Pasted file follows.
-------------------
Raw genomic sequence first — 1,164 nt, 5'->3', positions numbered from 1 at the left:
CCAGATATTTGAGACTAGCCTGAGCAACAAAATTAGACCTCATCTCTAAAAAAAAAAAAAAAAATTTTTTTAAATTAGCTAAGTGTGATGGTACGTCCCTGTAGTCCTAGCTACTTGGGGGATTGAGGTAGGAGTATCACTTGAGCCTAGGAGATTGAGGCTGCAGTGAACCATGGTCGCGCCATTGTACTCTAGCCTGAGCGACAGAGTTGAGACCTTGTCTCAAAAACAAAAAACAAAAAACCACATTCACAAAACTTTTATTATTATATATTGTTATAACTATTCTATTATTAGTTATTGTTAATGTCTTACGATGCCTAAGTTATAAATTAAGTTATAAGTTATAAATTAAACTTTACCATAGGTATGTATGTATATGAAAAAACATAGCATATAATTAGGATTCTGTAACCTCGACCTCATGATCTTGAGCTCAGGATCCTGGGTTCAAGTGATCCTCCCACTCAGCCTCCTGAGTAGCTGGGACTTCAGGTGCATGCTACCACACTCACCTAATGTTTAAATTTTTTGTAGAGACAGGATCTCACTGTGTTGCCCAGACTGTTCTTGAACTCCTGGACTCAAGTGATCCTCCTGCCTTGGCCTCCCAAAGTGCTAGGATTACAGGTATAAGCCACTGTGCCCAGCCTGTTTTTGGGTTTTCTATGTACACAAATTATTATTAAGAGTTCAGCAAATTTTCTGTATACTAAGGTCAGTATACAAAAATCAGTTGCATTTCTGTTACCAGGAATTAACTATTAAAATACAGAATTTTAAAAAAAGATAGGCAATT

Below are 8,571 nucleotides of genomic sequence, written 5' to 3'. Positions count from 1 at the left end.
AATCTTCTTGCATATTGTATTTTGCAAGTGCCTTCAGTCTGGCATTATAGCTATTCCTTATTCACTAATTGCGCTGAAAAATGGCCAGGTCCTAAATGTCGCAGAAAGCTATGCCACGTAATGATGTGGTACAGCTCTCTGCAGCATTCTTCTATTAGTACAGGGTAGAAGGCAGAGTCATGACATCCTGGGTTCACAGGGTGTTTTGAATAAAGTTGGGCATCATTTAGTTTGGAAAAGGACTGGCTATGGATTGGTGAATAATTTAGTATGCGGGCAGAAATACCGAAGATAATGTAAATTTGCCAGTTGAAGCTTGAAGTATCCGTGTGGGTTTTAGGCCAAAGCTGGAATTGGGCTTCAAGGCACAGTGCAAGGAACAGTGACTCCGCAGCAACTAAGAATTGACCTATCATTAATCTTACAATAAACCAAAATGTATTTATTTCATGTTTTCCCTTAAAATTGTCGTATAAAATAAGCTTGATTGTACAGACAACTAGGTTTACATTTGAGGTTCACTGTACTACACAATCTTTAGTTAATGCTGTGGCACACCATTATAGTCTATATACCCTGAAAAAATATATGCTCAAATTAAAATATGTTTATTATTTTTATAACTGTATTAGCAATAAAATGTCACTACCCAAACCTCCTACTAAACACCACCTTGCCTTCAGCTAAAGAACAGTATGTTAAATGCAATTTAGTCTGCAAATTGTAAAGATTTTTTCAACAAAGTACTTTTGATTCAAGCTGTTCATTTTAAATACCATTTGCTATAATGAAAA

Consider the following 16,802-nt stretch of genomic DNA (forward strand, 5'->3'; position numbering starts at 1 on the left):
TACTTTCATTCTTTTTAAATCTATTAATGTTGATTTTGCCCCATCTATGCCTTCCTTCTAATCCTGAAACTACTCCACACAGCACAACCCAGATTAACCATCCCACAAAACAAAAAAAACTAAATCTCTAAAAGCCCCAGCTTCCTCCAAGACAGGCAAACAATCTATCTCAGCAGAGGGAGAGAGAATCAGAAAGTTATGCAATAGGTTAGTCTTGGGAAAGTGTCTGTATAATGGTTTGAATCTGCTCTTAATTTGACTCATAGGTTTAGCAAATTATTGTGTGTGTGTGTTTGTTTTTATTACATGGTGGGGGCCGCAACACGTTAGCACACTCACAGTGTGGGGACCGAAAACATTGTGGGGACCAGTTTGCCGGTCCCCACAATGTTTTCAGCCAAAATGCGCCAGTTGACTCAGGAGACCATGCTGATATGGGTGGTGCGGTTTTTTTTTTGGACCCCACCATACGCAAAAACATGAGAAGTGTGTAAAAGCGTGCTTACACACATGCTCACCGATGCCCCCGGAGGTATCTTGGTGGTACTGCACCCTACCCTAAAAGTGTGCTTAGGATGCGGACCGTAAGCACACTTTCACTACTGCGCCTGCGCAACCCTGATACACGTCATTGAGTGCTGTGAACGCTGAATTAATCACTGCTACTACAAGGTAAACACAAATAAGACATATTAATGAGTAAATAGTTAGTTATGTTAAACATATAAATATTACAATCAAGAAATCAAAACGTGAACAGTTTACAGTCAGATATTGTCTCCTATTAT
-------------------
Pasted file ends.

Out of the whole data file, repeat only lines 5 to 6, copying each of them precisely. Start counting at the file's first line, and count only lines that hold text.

Consider the following 16,802-nt stretch of genomic DNA (forward strand, 5'->3'; position numbering starts at 1 on the left):
TACTTTCATTCTTTTTAAATCTATTAATGTTGATTTTGCCCCATCTATGCCTTCCTTCTAATCCTGAAACTACTCCACACAGCACAACCCAGATTAACCATCCCACAAAACAAAAAAAACTAAATCTCTAAAAGCCCCAGCTTCCTCCAAGACAGGCAAACAATCTATCTCAGCAGAGGGAGAGAGAATCAGAAAGTTATGCAATAGGTTAGTCTTGGGAAAGTGTCTGTATAATGGTTTGAATCTGCTCTTAATTTGACTCATAGGTTTAGCAAATTATTGTGTGTGTGTGTTTGTTTTTATTACATGGTGGGGGCCGCAACACGTTAGCACACTCACAGTGTGGGGACCGAAAACATTGTGGGGACCAGTTTGCCGGTCCCCACAATGTTTTCAGCCAAAATGCGCCAGTTGACTCAGGAGACCATGCTGATATGGGTGGTGCGGTTTTTTTTTTGGACCCCACCATACGCAAAAACATGAGAAGTGTGTAAAAGCGTGCTTACACACATGCTCACCGATGCCCCCGGAGGTATCTTGGTGGTACTGCACCCTACCCTAAAAGTGTGCTTAGGATGCGGACCGTAAGCACACTTTCACTACTGCGCCTGCGCAACCCTGATACACGTCATTGAGTGCTGTGAACGCTGAATTAATCACTGCTACTACAAGGTAAACACAAATAAGACATATTAATGAGTAAATAGTTAGTTATGTTAAACATATAAATATTACAATCAAGAAATCAAAACGTGAACAGTTTACAGTCAGATATTGTCTCCTATTAT